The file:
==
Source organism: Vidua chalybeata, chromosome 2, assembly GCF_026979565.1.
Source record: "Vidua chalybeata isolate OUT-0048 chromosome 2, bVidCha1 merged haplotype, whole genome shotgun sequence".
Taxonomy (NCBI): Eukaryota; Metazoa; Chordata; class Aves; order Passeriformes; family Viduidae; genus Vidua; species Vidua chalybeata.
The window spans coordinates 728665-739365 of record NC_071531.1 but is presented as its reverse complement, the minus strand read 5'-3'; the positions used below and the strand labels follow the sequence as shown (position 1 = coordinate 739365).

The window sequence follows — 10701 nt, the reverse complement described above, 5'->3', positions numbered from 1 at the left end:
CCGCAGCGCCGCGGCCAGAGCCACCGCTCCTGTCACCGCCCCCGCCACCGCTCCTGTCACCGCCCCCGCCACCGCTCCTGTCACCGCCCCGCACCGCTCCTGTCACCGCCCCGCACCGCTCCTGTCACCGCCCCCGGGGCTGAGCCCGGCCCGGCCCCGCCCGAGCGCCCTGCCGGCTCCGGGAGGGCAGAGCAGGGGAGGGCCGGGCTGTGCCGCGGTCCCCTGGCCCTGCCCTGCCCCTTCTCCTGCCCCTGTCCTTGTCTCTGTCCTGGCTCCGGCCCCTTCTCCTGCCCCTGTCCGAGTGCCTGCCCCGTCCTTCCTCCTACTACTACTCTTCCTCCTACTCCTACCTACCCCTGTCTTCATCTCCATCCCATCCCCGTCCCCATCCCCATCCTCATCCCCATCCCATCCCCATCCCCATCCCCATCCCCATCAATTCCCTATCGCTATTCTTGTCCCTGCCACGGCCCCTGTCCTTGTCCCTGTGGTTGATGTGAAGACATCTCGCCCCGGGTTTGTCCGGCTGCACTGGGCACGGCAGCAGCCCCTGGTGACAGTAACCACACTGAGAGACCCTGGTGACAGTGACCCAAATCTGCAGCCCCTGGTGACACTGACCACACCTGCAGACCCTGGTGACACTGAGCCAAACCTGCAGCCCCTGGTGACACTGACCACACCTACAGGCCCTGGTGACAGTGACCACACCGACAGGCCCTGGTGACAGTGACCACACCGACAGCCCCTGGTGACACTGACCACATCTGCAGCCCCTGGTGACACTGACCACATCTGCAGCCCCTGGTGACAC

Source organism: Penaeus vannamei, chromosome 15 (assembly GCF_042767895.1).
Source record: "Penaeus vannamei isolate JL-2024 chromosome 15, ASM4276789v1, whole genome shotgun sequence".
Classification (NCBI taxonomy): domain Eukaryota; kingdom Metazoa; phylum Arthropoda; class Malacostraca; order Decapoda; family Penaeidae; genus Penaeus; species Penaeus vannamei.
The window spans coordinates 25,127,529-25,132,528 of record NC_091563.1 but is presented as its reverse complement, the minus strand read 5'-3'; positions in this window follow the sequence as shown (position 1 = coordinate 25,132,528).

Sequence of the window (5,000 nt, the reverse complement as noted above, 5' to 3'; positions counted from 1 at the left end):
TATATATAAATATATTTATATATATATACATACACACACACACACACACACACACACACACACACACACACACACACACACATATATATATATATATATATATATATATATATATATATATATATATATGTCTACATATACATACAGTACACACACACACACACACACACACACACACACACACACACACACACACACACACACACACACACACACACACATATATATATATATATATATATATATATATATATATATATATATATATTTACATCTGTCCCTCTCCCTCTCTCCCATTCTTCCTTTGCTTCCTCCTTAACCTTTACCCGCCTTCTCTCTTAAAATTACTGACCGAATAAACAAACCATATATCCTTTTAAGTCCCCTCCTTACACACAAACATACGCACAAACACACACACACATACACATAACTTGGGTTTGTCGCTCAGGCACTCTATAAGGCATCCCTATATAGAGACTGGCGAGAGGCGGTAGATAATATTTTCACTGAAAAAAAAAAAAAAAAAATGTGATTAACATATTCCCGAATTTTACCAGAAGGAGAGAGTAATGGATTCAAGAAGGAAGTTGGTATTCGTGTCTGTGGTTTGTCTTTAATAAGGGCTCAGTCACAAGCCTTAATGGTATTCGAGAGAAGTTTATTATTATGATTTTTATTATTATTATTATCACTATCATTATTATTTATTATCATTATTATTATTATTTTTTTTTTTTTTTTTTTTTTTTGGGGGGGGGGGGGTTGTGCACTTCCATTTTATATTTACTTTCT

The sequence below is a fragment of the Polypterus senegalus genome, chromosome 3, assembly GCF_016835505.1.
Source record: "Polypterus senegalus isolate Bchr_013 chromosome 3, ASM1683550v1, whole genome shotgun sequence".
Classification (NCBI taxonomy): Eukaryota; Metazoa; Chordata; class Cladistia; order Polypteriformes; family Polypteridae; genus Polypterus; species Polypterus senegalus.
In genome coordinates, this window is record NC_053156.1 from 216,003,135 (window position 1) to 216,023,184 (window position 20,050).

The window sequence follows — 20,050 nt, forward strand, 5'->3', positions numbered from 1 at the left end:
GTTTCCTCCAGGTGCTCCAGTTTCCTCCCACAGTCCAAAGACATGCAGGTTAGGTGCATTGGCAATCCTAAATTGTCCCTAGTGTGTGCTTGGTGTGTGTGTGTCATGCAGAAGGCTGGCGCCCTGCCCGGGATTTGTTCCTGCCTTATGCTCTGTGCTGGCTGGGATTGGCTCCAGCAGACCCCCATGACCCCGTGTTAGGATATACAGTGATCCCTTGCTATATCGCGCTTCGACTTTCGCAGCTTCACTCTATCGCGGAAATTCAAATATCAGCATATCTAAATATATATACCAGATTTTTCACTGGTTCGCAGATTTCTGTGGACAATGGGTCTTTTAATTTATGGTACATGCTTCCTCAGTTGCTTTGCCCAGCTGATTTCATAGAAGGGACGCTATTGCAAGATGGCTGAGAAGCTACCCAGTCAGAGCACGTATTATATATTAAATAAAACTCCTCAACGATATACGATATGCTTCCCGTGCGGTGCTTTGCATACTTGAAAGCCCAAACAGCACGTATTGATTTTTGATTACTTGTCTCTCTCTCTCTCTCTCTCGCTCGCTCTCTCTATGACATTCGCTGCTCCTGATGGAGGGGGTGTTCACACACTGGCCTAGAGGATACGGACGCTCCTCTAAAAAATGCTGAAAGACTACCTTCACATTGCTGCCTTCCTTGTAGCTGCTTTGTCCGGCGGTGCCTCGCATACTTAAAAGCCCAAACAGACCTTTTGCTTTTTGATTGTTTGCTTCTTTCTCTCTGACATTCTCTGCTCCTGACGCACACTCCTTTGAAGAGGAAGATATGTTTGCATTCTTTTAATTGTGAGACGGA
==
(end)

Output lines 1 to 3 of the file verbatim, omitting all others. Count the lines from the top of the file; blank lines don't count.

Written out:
Source organism: Vidua chalybeata, chromosome 2, assembly GCF_026979565.1.
Source record: "Vidua chalybeata isolate OUT-0048 chromosome 2, bVidCha1 merged haplotype, whole genome shotgun sequence".
Taxonomy (NCBI): Eukaryota; Metazoa; Chordata; class Aves; order Passeriformes; family Viduidae; genus Vidua; species Vidua chalybeata.